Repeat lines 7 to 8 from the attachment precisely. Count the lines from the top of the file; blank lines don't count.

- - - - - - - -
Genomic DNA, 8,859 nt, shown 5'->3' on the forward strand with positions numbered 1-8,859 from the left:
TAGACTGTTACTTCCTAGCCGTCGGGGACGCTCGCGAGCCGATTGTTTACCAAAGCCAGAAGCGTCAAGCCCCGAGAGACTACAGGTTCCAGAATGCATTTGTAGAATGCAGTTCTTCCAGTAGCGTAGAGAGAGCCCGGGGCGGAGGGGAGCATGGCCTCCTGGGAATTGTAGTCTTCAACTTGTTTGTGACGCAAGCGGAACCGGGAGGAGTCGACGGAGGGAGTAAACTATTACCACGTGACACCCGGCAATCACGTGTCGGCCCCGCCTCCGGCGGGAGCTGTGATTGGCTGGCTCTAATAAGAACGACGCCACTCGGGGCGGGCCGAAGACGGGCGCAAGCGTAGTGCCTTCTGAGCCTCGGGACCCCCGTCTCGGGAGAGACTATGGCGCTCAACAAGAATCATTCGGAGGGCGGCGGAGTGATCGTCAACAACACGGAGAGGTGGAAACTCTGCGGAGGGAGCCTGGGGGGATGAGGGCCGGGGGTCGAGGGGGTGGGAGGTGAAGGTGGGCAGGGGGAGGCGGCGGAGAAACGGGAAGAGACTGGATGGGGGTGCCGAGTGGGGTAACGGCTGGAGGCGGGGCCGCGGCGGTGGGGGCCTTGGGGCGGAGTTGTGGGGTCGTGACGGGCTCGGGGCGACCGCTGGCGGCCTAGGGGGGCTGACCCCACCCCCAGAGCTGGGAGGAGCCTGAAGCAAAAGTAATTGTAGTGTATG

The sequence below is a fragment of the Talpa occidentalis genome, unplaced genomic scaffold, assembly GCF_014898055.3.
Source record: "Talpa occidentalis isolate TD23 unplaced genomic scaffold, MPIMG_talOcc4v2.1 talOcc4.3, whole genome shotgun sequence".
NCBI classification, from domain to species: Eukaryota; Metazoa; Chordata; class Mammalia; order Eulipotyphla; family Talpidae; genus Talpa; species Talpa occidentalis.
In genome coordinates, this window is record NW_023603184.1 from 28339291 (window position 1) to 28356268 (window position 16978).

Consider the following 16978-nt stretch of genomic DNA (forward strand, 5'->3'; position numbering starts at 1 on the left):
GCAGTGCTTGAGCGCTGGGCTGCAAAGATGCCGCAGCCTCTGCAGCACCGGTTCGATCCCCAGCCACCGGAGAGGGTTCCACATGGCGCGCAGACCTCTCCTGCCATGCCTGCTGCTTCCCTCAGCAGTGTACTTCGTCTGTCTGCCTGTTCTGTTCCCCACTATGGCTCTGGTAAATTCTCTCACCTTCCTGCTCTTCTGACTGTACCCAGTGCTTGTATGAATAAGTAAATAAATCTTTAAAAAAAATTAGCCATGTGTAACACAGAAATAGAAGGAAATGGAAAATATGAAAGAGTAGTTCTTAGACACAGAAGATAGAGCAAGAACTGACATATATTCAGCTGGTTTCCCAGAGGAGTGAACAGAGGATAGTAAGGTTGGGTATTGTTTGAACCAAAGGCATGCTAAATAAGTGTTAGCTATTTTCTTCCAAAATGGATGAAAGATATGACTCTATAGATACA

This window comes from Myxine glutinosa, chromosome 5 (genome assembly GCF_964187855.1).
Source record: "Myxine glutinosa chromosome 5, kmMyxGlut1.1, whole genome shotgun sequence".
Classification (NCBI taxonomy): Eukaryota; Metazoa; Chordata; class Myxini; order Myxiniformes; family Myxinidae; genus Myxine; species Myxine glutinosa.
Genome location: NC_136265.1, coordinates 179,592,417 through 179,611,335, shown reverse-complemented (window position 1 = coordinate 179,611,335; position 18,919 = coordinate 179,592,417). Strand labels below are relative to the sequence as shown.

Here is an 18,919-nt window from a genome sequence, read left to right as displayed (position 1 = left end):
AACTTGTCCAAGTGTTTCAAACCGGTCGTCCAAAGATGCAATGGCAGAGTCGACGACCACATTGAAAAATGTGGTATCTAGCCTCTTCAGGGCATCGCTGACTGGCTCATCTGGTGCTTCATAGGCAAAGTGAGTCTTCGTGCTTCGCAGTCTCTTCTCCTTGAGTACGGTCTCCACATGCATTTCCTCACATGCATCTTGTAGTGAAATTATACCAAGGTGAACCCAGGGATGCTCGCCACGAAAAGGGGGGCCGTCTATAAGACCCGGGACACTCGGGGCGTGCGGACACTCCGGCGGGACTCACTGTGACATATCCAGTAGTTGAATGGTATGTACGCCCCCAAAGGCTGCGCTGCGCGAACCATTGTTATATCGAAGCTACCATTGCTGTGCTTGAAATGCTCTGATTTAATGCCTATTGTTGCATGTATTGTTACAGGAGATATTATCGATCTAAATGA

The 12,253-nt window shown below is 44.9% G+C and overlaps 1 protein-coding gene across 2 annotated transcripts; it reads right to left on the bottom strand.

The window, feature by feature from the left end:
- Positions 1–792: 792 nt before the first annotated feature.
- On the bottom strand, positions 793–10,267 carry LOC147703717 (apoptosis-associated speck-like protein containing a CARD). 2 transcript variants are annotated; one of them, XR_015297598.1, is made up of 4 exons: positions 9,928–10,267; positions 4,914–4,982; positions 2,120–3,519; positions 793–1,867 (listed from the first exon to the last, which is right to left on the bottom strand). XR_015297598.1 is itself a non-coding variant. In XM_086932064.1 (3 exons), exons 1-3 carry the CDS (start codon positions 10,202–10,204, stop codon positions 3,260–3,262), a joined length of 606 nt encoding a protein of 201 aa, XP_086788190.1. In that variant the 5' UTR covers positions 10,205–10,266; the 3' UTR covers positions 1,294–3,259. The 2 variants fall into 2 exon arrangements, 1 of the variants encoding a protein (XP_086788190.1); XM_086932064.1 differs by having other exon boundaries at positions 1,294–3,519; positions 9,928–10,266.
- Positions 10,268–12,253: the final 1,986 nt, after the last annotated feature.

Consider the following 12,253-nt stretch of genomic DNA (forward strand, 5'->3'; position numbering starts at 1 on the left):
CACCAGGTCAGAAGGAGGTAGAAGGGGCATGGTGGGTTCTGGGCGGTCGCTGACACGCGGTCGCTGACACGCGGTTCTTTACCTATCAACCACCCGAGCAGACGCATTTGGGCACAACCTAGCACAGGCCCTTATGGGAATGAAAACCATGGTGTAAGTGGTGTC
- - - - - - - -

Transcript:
Consider the following 16978-nt stretch of genomic DNA (forward strand, 5'->3'; position numbering starts at 1 on the left):
GCAGTGCTTGAGCGCTGGGCTGCAAAGATGCCGCAGCCTCTGCAGCACCGGTTCGATCCCCAGCCACCGGAGAGGGTTCCACATGGCGCGCAGACCTCTCCTGCCATGCCTGCTGCTTCCCTCAGCAGTGTACTTCGTCTGTCTGCCTGTTCTGTTCCCCACTATGGCTCTGGTAAATTCTCTCACCTTCCTGCTCTTCTGACTGTACCCAGTGCTTGTATGAATAAGTAAATAAATCTTTAAAAAAAATTAGCCATGTGTAACACAGAAATAGAAGGAAATGGAAAATATGAAAGAGTAGTTCTTAGACACAGAAGATAGAGCAAGAACTGACATATATTCAGCTGGTTTCCCAGAGGAGTGAACAGAGGATAGTAAGGTTGGGTATTGTTTGAACCAAAGGCATGCTAAATAAGTGTTAGCTATTTTCTTCCAAAATGGATGAAAGATATGACTCTATAGATACA